Jane Merrick

Nota: Este archivo abarca los artículos publicados por el autor desde el 1 de abril de 2009. Para fechas anteriores realice una búsqueda entrecomillando su nombre.

Prime Minister Theresa May’s attempts to launch Brexit without a vote in the British Parliament have been defeated by the highest court in the country. Tuesday’s Supreme Court ruling is a humiliation for May, who wants withdrawal from the European Union to be as “clean” as possible.

In reality, the decision will not stop Brexit from happening: Downing Street insisted minutes after the ruling that Article 50 — the legal trigger for Brexit — will still be invoked by the end of March, as planned.

Opposition parties in the houses of Parliament will try to slow down the process, tacking amendments to the legislation that is now needed.…  Seguir leyendo »

It has finally happened. After months of stalling, of saying nothing but “Brexit means Brexit,” British Prime Minister Theresa May has set out her plan for how she wants the UK to leave the European Union.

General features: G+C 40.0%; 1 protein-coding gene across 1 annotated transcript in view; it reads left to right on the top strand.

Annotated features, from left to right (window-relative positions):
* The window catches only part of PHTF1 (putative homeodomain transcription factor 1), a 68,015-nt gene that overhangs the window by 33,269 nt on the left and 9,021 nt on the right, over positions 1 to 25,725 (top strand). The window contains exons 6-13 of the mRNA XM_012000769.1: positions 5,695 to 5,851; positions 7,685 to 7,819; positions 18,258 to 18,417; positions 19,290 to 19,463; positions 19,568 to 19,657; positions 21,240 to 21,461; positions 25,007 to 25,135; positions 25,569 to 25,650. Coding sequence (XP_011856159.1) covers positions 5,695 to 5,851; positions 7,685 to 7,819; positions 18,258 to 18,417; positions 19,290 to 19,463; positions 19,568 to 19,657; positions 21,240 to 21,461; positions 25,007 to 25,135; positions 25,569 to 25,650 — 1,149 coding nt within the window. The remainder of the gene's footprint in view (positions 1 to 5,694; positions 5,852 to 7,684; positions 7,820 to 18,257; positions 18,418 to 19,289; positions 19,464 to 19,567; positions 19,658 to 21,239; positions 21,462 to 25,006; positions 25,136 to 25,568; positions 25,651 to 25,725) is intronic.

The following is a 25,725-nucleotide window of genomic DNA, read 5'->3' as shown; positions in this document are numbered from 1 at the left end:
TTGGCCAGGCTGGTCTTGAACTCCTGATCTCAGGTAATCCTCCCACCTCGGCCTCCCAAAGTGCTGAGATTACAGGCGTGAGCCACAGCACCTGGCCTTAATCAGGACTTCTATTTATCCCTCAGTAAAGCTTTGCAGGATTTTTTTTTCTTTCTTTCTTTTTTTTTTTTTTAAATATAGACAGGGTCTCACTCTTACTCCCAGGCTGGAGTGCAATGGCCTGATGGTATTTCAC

The Prime Minister wants a clean break with the EU bloc. Most importantly, this will mean Britain leaving the single market. It is the “hard Brexit” that Nigel Farage, the right-wing press and many of her Conservative MPs wanted — and that many of the 16,141,241 people who voted Remain feared.

Britain also will give up its full membership in the EU customs union — spelling higher tariffs for UK exports to the EU — but could remain as an associate member.…  Seguir leyendo »

British Prime Minister Theresa May has always accepted that Brexit was going to be hard.

But now that the High Court in London has ruled against her and in favor of Parliament having a vote on how the UK leaves the European Union, she is finding that this will be a very hard Brexit indeed.

In his judgment, the Lord Chief Justice said that the “most fundamental rule of the UK constitution is that Parliament is sovereign and the Crown cannot overrule Parliament and can make and unmake any law it chooses.”

The government had argued it did not need parliamentary approval to trigger Article 50, the mechanism for Britain to leave the EU, because the people had voted for this in the June 23 referendum.…  Seguir leyendo »